St Albans baker takes the plunge with puddings
A GREAT British baker from St Albans, who shot to fame on a talent-scouting TV series, has ditched the day job to pursue his passion for puddings.
Johnny Shepherd, 26, of College Place, was one of ten contestants on The Great British Bake Off, a series currently showing on BBC Two which pits the nation’s best amateur bakers against each other in weekly challenges at idyllic spots across the country.
Johnny, a Warwick University graduate, was knocked out last Monday in the third week of the programme when the remaining six contestants spent a day baking bread at Sandwich in Kent. Despite his tempting anchovy, oregano and sweet paprika loaf, the competition was too fierce for Johnny, who had impressed the judges in previous weeks with his inspired cakes and biscuits.
Johnny, who filmed the programme in May, said that he was very sorry to go at the time: “It was quite a shock, because I’d performed pretty well in the previous challenges. My carrot cake with lime cream cheese frosting went down so well and presenters Mel & Sue loved my take on a black forest gateau complete with surprise almond layer, which I made for the very first challenge.”
He added: “It was a fantastic experience and when we arrived on day one, none of us really knew what was going on! Our first stop was The Cotswolds for cake-making, and nothing could have prepared us for the amount of baking we did in a day. But I loved every minute of it and made great friends along the way.”
You may also want to watch:
Johnny, who also impressed with his perfect batch of scones during week two in Scotland, comes from a long line of bakers and his great grandfather Wilfred Johns set up the family’s first artisan bakery 100 years ago. But Johnny’s grandfather Raymond Johns and his brothers, who had carried on the family tradition, were forced to end the business 15 years ago due to competition from supermarkets, and Johnny said that he was determined to bring the Johns’ baking legacy back to life.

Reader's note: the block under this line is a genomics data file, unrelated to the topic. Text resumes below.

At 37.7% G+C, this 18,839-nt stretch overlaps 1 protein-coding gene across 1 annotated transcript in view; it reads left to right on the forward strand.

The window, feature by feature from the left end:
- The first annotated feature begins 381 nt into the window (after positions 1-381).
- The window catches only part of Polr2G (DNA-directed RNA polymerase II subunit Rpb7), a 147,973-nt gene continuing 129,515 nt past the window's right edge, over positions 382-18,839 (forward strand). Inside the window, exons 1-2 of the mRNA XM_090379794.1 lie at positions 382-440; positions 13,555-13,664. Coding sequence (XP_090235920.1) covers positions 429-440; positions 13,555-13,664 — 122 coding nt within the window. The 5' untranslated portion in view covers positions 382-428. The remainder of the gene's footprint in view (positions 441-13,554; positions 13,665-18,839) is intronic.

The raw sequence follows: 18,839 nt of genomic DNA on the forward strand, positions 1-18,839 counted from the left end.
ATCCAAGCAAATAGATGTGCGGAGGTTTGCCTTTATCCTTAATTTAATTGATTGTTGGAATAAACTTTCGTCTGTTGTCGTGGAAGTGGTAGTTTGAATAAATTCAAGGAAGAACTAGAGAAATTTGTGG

He said: “The baking bug runs throughout my family and it’s all I’ve ever wanted to do. So when I was offered redundancy from the pharmaceutical company I worked for earlier this year, I decided to take it and launch my new business, The Pudding Stop, down in St Albans.
- 1 Rapid community COVID-19 testing launches in Hertfordshire
- 2 Which Herts communities have seen the biggest rises and falls in COVID-19?
- 3 How many people in St Albans were fined for breaking COVID rules?
- 4 Police swoop on organised gangs as part of major operation
- 5 Why is there a 50mph speed limit on small section of A414?
- 6 Hitchin and Harpenden MP responds to questions over new £2,500 a month part-time role
- 7 Remembering one-of-a-kind local legend Lee Bozier
- 8 More things which have gone but are not forgotten in St Albans
- 9 Oaklands College principal leaving after 10 years
- 10 Charity for older people has busiest year ever during pandemic
“I’m baking pretty much all the time nowadays and I’ve been lucky enough to get spots on loads of Hertfordshire farmers markets. It’s great fun and I completely sold out of everything at the last two markets!”
Johnny, who bakes all his goods at the Redbournbury Water Mill & Bakery, where he also sources his flour, will be selling at St Albans farmers market this Sunday (12). As well as a tempting lemon tart, sticky toffee pudding and chocolate fudge cake, he will also be launching his latest seasonal pudding, a spicy apple cake, for St Albans shoppers to enjoy. For more information about Johnny and his puddings, visit www.thepuddingstop.co.uk